By law the Annual Social Security Report is due by April 1. But as in every year for the last decade this deadline was missed and of course without explanation or excuse, leaving Social Security hobbyists like me whimpering. Luckily there are not a lot of SocSec fanboys and fangirls. It might be a club of half a dozen. Anyway—–.
So while I wait for my annual fix of Tables and Figures I want to return again to the very odd and counterintuitive relations between Social Security and Public Debt. Because it turns out that little is what it seems to be, at least if you use ordinary language. For example what does it mean to say that Social Security is ‘solvent’? Well one definition would be ‘healthy and able to pay out all scheduled benefits for the conceivable future’ and that is true enough. But what does that look like in relation to the rest of Federal finance and debt?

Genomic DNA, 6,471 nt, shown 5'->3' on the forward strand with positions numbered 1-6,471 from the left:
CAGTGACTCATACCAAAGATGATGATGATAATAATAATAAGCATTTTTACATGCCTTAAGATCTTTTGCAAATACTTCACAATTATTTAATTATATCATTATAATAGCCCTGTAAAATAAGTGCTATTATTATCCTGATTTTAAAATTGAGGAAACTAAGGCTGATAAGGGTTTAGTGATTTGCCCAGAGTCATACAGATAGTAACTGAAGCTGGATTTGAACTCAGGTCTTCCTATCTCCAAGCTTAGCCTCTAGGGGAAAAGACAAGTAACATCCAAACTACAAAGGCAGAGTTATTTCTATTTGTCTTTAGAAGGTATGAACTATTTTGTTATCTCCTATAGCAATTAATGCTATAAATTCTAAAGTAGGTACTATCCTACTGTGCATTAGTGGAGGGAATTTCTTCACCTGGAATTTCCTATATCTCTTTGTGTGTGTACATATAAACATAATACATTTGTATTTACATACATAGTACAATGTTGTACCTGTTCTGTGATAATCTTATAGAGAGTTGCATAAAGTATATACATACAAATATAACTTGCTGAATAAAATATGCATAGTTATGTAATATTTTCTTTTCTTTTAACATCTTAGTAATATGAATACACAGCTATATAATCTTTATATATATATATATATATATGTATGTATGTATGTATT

‘Solvency’ in Social Security terms has a number of metrics: ‘sustainable solvency’, ‘short term actuarial balance’, ‘long term actuarial balance’, ‘actuarial balance over the infinite future horizon’ but all draw on the same basic concept. Social Security is ‘solvent’ in any given year if it has cash convertible assets in its Trust Fund equal to one year of projected next year cost. This is called the Trust Fund Ratio and is expressed simply enough as 100% = TF Ratio of 100. If the TF Ratio dips below 100 Social Security can be called ‘insolvent’ and indeed according the the various metrics referenced above if it is projected to go below 100 in any year of a set of future years it could also be deemed ‘insolvent’. And this true even if the reserve was such that full benefits could be paid out for years after that point of ‘insolvency’. Which explains why Social Security can have $2.8 trillion in the ‘bank’ and be projected to be able to pay full benefits until 2034 and still be considered a ‘crisis’ that needs immediate attention. But putting that last aside for now lets get back to the nuts, bolts and accounting. Under the fold.